Facebook offering up to 20 days paid leave to victims of domestic abuse or sexual assault

‘We all have a responsibility to do what we can to prevent it,’ says chief operating officer Sheryl Sandberg

James Crump
Thursday 18 March 2021 15:17 GMT
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Facebook has announced that it is now offering its employees who are victims of domestic violence or sexual assault up to 20 days of paid leave.

The policy, which is now in place for Facebook employees globally, was announced by the social media platform’s chief operating officer (COO) Sheryl Sandberg at the Bloomberg Equality Summit on Wednesday.

Ms Sandberg revealed that Facebook staff are now able to take up to 20 days of paid leave if they are or a family member experiences violence or sexual assault.

The COO explained that Facebook made the decision to implement the policy following the rise in reports of domestic violence in countries around the world during the coronavirus pandemic.

Speaking about the new policy, Ms Sandberg said: “We all have a responsibility to do what we can to prevent it and help those who go through these awful experiences.”

She continued: “It’s a situation where you need paid time off, and not just for yourself but for a loved one,” and added: “This is us really recognising that this is something that affects everyone, including our employees.”

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Following the summit on Wednesday, Ms Sandberg expanded on the details surrounding the policy in a blog post on her official Facebook page.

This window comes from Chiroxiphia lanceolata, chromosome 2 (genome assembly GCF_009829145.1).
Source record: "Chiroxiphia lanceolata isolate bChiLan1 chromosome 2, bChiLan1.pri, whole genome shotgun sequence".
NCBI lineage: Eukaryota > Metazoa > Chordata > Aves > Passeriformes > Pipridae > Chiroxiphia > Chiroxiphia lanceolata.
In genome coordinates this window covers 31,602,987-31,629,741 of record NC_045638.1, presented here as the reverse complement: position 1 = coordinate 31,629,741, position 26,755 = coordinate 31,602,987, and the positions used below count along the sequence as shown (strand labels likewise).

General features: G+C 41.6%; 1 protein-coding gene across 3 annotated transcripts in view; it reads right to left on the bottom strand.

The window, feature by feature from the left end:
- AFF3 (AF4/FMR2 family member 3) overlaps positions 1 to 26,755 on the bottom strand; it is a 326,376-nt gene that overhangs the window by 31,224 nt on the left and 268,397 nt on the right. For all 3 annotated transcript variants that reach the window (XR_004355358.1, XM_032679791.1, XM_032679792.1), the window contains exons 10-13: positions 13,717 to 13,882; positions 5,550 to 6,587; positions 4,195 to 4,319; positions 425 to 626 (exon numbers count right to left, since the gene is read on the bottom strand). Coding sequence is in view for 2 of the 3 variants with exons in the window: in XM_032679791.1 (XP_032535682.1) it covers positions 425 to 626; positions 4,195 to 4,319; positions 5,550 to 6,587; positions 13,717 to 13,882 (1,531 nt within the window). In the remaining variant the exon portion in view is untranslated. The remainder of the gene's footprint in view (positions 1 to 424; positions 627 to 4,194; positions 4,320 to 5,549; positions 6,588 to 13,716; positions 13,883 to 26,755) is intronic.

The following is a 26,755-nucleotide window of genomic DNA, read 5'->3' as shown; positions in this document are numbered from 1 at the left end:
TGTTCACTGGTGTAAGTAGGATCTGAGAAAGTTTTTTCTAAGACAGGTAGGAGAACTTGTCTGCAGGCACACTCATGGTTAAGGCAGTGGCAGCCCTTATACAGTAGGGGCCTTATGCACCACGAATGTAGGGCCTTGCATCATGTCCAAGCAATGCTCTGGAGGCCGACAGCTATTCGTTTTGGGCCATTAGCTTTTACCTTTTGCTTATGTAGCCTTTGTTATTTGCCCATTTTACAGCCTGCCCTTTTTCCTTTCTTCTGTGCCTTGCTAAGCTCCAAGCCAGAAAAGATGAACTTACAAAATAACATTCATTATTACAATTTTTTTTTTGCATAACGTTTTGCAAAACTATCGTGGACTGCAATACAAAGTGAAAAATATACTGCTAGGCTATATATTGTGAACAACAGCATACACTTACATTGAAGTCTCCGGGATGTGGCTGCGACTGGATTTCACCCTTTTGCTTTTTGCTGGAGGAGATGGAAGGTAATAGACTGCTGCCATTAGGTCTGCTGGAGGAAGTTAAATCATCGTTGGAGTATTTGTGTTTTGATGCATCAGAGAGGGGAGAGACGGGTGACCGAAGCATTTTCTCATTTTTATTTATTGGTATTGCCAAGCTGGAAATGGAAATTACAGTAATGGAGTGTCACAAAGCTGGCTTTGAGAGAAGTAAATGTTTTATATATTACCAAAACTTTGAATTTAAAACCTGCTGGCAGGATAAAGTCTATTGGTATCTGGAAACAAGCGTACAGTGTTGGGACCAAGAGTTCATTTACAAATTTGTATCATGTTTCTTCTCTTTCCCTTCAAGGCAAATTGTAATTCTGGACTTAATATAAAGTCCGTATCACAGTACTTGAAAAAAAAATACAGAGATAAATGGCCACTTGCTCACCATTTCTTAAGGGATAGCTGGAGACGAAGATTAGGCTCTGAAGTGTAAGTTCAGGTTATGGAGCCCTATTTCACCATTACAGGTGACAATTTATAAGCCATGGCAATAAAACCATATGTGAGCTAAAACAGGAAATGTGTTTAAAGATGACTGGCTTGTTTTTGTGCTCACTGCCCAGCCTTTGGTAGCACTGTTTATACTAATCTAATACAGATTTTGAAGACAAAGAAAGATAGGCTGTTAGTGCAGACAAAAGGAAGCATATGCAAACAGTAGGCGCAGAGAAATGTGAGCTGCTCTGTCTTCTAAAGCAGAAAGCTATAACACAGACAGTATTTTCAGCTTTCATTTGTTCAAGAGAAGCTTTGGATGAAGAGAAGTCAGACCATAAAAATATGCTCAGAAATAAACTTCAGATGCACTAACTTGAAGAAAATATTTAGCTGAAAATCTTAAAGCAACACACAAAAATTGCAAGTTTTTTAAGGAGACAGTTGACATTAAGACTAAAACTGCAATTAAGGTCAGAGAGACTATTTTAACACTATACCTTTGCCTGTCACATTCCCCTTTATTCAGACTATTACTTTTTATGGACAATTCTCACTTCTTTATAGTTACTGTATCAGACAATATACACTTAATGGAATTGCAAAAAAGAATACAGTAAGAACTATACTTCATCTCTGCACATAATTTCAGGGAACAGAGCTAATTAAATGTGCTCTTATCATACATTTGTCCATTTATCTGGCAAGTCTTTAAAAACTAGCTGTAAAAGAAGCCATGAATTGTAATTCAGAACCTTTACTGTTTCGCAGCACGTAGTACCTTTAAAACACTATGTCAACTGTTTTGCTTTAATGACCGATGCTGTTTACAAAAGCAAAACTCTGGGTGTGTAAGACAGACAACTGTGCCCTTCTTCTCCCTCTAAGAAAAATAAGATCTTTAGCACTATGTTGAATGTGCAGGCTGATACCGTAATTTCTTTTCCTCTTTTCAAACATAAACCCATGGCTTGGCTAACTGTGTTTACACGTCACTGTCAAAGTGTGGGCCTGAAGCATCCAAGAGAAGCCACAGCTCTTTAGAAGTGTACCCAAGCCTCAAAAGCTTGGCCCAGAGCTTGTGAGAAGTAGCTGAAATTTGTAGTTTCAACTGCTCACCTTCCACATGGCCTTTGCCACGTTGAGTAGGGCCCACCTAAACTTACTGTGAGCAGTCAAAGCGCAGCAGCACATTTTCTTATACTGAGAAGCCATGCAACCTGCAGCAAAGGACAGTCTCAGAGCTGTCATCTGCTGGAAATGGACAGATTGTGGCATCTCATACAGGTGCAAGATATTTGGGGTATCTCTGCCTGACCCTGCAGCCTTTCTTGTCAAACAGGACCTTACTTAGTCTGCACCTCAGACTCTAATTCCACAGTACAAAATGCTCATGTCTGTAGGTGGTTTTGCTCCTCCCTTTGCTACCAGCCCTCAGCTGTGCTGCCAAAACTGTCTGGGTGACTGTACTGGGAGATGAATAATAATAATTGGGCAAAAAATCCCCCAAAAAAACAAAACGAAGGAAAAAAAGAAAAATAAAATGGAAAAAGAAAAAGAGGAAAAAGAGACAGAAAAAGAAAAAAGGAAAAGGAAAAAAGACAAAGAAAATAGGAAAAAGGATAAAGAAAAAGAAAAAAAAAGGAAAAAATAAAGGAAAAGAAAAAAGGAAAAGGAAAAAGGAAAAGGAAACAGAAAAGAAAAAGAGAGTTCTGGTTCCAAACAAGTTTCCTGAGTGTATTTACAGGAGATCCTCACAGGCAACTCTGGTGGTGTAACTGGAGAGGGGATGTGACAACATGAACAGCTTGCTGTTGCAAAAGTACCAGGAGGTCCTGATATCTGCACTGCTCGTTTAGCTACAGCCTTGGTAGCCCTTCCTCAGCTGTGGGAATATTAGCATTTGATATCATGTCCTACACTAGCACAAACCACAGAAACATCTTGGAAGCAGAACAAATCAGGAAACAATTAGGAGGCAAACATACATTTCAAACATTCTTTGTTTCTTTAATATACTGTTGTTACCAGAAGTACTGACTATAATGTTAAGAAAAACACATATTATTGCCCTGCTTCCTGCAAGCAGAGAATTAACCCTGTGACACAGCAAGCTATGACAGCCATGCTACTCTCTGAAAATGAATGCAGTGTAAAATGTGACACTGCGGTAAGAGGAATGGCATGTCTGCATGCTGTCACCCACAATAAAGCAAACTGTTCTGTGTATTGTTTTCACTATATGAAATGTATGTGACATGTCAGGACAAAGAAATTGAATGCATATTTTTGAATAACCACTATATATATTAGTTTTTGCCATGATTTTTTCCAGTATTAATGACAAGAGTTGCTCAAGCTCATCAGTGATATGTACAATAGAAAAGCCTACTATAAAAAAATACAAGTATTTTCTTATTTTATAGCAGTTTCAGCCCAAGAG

Ms Sandberg confirmed that the leave can be used for people “seeking medical attention, or support from a domestic abuse shelter, victims’ services organization or rape crisis centre, or to relocate temporarily or permanently if they need to.”

She added that Facebook felt the policy was important, as “companies have a responsibility to step up and take care of their employees’ needs – from maternity and paternity leave, to supporting people during Covid-19 and other times of stress and illness.”

Facebook told Bloomberg that employees will only need to inform their managers that they wish to take paid leave and confirmed that they “will later be identified as domestic abuse or crime victims in internal systems that only human resources managers have access to.”

The social media platform also revealed that police reports will not be required for employees to make use of the policy and confirmed that staff will not have to prove that they are victims.

Bloomberg reported that prior to the announcement, Facebook only allowed its employees who were victims of domestic abuse to take leave that was unpaid.

Several countries around the world, including Canada and New Zealand, already offer 10 days paid domestic violence leave, while multiple US states offer some days paid time off for domestic violence victims.

The Independent has contacted Facebook for comment.

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